Human Rights Defenders Discuss Violations of Human Rights in Belarus with Dutch Officials
The International Federation for Human Rights (FIDH) and the Netherlands Helsinki Committee (NHC) invited a delegation of Belarusian and Russian human rights defenders to raise issues regarding the systematic violation of human rights in Belarus with Dutch officials.
Over the course of the three-day visit, Valentin Stefanovich, Vice President of Human Rights Center “Viasna”, Zhanna Litvina, chairperson of the Belarusian Association of Journalists (BAJ), and the Russian human rights defenders Olga Zakharova and Yuri Dzhibladze from the Committee on International Control over the Human Rights Situation in Belarus all visited the Hague and Amsterdam, where they held a series of meetings at the Ministry of Foreign Affairs and the Dutch Parliament and met with representatives of international and Dutch NGOs.
At the Ministry of Foreign Affairs, the delegation was met by Daphne Bergsma, head of the European Department; Lionel Veer, the Dutch human rights ambassador; Dirk Jan Kop, Special Representative of the Dutch Foreign Ministry on the Eastern Partnership; and officials from the departments for international policies and economic ties.
On September 12, hearings were held in Parliament on the topic of “Belarus: Business and Human Rights.” According to Hans van Bommel, a deputy in the Dutch Parliament and organizer of the hearings, Dutch companies are the main importers of products from Belarus behind Russian companies and therefore must be educated about the gross violations that are taking place in Belarus.
Valentin Stefanovich spoke about violations in the spheres of political and civil rights, placing special emphasis on the situation of political prisoners. He also spoke about how Dashkevich and Frantskevich, who were recently released from prison, were forced to serve out their sentences to the end, and that Dashkevich’s sentence was even extended while he was in prison.
Zhanna Litvina outlined the problems independent journalists and the mass media in general face, noting that journalists are regularly detained while performing their professional obligations and that their access to information is restricted. She stressed that Belarusian laws must be brought in line with international norms and standards and that the sphere of the media must be reformed with the help of international experts.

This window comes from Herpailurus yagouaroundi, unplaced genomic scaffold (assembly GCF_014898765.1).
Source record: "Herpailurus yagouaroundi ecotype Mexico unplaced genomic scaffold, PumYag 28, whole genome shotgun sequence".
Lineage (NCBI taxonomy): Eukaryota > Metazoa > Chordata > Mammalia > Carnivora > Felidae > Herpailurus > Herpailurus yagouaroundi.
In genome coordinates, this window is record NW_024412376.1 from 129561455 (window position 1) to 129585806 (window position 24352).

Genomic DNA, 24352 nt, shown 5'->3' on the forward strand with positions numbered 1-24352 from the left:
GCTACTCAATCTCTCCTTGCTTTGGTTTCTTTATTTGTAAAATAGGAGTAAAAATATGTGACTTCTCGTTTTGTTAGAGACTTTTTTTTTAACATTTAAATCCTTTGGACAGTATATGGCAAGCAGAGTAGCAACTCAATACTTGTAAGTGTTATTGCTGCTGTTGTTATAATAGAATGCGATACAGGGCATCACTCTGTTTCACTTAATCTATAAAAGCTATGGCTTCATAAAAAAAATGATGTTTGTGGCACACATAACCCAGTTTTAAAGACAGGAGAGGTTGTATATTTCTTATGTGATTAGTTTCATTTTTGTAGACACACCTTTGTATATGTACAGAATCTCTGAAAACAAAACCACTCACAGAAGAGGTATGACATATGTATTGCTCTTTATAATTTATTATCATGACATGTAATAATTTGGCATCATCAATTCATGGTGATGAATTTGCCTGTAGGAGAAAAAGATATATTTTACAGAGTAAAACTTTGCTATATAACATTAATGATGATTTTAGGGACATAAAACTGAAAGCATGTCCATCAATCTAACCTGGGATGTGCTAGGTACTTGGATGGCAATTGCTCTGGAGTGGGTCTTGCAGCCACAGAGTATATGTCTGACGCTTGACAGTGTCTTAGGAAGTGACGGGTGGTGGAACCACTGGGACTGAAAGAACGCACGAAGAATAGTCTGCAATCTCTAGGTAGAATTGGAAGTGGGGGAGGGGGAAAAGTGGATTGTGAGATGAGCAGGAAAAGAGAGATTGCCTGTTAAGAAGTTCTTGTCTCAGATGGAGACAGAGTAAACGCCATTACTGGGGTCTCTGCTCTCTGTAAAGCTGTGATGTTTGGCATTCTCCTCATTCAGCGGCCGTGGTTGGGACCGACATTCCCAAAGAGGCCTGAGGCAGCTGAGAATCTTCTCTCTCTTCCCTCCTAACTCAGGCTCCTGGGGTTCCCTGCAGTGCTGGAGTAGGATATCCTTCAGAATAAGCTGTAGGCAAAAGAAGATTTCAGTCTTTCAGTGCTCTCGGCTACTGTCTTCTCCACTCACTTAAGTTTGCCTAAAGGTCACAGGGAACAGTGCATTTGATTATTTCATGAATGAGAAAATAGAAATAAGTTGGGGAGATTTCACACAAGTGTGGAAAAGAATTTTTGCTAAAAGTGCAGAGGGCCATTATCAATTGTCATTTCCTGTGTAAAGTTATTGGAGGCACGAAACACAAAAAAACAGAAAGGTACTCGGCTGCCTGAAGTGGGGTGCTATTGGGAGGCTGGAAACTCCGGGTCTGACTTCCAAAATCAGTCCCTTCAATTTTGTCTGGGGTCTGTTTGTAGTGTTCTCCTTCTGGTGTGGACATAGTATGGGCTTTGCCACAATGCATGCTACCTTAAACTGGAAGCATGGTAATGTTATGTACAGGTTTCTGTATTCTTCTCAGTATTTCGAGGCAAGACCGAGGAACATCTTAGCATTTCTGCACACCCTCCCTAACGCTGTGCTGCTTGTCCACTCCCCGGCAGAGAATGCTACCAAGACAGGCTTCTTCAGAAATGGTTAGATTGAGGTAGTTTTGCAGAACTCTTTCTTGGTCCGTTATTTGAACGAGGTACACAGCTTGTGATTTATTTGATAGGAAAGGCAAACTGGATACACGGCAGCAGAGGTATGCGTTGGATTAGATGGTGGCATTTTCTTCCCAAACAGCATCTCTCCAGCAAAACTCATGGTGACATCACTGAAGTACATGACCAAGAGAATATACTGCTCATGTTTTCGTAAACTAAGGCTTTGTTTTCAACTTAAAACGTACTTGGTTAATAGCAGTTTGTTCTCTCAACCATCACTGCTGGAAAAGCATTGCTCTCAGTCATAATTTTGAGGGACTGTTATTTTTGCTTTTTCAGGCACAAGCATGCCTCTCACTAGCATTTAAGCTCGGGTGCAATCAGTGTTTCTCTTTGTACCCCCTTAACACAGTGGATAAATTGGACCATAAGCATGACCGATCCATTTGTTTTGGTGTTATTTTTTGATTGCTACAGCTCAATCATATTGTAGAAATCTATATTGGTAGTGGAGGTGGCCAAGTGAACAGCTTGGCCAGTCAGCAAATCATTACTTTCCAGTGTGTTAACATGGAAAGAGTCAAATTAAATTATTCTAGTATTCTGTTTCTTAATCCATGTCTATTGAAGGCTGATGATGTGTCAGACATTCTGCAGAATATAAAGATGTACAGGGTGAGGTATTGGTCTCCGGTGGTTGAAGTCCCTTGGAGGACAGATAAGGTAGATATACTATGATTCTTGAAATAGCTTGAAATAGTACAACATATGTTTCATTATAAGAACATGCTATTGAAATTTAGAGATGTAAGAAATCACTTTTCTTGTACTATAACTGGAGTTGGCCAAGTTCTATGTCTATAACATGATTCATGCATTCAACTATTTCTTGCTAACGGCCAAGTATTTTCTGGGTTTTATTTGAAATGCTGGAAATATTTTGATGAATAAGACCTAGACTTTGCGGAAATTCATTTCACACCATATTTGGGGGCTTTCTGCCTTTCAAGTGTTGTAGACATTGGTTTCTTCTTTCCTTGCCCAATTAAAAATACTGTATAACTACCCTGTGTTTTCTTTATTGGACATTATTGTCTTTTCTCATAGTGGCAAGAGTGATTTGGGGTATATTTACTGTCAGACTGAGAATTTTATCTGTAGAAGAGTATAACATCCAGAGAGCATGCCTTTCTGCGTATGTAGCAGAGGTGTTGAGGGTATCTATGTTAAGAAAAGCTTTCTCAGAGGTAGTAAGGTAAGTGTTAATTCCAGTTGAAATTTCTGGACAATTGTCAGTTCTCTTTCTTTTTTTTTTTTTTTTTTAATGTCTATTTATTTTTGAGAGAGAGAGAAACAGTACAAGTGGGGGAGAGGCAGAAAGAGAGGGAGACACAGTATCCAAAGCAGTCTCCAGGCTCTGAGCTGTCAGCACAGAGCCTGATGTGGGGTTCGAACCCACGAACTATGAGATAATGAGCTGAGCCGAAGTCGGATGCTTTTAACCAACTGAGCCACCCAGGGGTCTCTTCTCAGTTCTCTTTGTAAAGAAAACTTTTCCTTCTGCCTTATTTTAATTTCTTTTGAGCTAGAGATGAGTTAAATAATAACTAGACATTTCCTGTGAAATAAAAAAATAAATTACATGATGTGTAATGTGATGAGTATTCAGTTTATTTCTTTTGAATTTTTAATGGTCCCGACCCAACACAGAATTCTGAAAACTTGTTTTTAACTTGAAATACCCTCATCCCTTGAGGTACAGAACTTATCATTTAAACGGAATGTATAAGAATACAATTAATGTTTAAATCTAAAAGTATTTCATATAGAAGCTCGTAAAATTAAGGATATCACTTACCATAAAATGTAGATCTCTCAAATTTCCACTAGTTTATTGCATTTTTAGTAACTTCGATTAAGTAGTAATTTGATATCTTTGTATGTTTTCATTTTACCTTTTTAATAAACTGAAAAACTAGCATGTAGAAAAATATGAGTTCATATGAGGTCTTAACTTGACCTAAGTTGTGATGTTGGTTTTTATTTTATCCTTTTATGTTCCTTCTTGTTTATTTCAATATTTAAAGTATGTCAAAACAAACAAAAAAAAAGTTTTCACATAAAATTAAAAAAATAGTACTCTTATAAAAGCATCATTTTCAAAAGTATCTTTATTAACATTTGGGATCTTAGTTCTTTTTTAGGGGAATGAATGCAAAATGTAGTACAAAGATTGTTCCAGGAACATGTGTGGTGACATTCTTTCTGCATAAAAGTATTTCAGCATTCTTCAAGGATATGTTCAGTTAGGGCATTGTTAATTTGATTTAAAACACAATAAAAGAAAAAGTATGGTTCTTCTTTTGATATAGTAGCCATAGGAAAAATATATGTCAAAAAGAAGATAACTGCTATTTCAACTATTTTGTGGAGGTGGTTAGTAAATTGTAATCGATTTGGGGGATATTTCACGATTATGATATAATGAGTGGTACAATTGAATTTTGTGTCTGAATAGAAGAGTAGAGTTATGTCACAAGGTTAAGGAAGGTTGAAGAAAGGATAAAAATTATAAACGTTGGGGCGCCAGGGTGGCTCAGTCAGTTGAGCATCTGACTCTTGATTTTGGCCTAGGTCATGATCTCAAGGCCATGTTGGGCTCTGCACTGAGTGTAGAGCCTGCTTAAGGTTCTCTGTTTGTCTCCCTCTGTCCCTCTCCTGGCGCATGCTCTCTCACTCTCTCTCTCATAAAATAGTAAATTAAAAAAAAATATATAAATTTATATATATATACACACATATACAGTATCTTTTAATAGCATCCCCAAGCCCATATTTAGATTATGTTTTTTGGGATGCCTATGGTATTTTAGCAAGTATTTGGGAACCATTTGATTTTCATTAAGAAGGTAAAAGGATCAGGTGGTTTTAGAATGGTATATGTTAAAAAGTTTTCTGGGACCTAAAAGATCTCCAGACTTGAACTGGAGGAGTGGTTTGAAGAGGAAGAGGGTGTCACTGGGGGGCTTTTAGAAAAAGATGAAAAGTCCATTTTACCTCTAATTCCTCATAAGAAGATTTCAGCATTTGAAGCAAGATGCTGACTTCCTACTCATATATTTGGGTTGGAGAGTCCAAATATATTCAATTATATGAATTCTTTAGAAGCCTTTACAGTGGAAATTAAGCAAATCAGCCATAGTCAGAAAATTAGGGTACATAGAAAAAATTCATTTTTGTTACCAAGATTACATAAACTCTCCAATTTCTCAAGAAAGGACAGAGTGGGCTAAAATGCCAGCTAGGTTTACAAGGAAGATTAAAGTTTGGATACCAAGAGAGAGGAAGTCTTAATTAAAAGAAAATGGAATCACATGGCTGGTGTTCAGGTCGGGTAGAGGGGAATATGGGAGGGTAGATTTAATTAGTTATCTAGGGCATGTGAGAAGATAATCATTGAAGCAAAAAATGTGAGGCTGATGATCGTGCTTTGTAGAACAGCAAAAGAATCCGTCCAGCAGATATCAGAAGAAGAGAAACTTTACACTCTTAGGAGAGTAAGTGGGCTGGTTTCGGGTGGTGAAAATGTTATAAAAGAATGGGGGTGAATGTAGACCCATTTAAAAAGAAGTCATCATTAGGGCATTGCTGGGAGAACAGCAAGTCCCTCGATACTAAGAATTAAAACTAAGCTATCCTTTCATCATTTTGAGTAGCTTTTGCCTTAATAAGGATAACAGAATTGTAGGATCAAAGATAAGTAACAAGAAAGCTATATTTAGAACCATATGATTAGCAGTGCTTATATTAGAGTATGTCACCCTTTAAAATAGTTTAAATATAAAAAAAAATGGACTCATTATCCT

Sacha Koulaeva, head of the Eastern Europe and Central Asia Desk at FIDH, spoke about the results of a research mission to study work conditions and elements of forced labor in Belarus. This mission was conducted in conjunction with Viasna in a number of Belarusian cities throughout June 2013.
Yuri Dzhibladze and Olga Zakharova presented their research on Dutch investments in Belarus and noted that a condition for cooperating with the Belarusian regime should be improvement in the sphere of human rights.
Daphne Bergsma, head of the European Department, stated on behalf of the Dutch Ministry of Foreign Affairs that the Netherlands expresses its full support of civil society in Belarus and is convinced that a strong civil society is the key for positive changes in the country’s situation. She noted that the Netherlands has issued sharp criticisms of the situation with human rights in Belarus in international arenas and hopes that other European countries will take the same critical approach. Hans van Bommel, the parliamentary deputy, promised to raise the issues addressed during the hearings at parliamentary sessions.
Amnesty International in the Netherlands held a public meeting in Amsterdam for activists and employees of various NGOs and unions operating in Belarus. The organization affirmed its decision to continue a large-scale campaign to free Ales Bialiatski, head of Viasna and vice-president of FIDH, and to improve the overall situation with human rights in the country, including working towards the abolishment of the death penalty.